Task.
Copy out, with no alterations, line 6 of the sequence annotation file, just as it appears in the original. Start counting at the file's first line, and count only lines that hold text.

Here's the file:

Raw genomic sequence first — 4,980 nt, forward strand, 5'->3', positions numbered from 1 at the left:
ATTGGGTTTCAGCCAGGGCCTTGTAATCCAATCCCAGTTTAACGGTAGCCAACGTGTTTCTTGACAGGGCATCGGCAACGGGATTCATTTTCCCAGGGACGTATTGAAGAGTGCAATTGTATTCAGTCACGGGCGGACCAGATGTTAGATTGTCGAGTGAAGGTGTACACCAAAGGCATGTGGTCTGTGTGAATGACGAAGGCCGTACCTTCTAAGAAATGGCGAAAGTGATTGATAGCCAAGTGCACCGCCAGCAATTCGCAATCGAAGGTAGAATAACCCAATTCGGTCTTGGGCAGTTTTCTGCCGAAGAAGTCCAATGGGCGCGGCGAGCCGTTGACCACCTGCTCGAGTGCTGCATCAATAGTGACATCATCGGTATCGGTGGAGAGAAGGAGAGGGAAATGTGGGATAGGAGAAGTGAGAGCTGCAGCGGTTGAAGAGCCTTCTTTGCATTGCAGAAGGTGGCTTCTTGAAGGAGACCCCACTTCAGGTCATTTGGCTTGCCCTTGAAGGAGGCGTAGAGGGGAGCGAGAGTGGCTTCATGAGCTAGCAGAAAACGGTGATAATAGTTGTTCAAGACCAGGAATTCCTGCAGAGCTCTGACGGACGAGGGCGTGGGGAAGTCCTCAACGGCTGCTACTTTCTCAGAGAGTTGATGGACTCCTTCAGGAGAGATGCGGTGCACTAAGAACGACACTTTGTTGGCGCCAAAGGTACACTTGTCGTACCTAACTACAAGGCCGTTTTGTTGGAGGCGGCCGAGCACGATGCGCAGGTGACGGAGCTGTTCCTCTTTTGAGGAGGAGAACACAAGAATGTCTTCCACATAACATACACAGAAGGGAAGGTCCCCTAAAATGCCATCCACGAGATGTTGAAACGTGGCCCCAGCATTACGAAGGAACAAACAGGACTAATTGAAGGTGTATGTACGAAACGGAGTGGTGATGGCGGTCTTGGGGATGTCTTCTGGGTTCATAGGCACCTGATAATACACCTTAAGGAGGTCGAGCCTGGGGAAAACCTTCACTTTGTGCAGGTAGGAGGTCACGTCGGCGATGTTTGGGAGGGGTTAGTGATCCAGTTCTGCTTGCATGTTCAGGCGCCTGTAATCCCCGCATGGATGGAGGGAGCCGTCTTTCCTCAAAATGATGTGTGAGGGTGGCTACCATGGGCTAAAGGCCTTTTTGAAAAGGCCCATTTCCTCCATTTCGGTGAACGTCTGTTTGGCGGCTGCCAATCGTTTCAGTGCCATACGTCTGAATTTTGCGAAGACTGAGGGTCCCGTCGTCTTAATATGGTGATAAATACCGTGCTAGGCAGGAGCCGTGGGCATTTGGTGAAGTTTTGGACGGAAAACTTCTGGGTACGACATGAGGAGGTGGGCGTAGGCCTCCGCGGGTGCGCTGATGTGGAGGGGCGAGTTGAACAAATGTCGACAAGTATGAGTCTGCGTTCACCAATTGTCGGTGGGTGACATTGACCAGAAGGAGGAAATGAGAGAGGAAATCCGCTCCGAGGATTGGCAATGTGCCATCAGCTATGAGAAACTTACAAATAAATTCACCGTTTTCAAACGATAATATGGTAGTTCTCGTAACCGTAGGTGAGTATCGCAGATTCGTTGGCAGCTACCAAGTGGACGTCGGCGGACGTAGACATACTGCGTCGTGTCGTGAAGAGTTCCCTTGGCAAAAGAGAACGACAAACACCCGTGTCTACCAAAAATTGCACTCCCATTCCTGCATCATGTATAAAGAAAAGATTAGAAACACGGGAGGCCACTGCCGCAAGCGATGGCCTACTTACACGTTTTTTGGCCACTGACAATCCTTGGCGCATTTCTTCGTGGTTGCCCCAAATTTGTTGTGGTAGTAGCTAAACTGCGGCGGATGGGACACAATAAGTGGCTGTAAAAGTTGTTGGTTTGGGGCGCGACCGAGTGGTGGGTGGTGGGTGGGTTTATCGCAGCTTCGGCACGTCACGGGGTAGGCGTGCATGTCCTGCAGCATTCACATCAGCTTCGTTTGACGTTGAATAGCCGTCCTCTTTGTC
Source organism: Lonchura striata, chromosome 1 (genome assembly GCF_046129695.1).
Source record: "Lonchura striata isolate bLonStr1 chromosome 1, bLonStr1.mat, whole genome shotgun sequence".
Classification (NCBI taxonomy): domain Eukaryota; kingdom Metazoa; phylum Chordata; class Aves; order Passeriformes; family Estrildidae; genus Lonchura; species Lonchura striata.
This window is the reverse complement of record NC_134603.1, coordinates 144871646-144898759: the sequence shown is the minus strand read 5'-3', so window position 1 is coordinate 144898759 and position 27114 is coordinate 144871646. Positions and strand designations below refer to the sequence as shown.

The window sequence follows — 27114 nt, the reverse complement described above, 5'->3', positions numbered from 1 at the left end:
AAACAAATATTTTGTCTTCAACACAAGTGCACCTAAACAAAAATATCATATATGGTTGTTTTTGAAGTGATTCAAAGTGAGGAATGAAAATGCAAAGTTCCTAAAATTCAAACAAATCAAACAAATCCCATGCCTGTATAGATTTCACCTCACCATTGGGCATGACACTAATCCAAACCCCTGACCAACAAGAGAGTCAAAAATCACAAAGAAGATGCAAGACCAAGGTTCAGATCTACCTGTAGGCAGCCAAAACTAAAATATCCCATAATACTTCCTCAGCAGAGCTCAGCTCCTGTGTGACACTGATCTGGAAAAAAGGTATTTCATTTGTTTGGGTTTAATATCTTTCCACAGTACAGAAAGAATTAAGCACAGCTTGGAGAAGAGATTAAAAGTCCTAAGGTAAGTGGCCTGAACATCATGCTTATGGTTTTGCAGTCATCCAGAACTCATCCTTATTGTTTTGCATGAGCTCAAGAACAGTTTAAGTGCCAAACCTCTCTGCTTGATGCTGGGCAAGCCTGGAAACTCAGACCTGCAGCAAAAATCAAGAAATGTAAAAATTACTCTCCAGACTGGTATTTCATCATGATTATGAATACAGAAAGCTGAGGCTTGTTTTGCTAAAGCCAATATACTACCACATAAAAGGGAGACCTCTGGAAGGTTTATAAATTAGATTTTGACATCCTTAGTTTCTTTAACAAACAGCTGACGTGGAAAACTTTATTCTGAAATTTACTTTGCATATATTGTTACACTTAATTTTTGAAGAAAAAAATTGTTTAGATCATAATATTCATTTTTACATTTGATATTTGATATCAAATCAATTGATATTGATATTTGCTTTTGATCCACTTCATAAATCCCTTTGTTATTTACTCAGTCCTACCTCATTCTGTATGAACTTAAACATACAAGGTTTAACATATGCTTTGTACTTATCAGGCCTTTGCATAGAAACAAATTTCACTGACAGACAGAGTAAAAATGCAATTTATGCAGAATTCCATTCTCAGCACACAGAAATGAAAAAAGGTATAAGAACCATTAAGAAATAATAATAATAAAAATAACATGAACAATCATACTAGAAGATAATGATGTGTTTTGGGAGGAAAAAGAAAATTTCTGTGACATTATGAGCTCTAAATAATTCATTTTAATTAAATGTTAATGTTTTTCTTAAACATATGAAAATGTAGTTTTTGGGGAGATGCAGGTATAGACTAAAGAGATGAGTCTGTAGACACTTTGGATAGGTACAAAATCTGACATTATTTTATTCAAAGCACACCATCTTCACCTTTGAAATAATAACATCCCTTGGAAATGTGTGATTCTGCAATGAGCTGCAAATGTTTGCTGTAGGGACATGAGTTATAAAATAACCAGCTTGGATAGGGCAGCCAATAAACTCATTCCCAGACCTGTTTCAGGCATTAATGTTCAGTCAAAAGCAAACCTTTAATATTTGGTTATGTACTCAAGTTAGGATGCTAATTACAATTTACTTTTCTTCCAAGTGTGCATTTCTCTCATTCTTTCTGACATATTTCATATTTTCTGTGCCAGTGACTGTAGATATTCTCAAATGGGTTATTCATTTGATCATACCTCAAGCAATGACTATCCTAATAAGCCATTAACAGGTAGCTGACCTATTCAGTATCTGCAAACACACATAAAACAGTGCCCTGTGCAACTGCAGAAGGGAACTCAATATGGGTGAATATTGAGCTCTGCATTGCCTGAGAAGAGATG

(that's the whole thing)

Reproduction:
This window is the reverse complement of record NC_134603.1, coordinates 144871646-144898759: the sequence shown is the minus strand read 5'-3', so window position 1 is coordinate 144898759 and position 27114 is coordinate 144871646. Positions and strand designations below refer to the sequence as shown.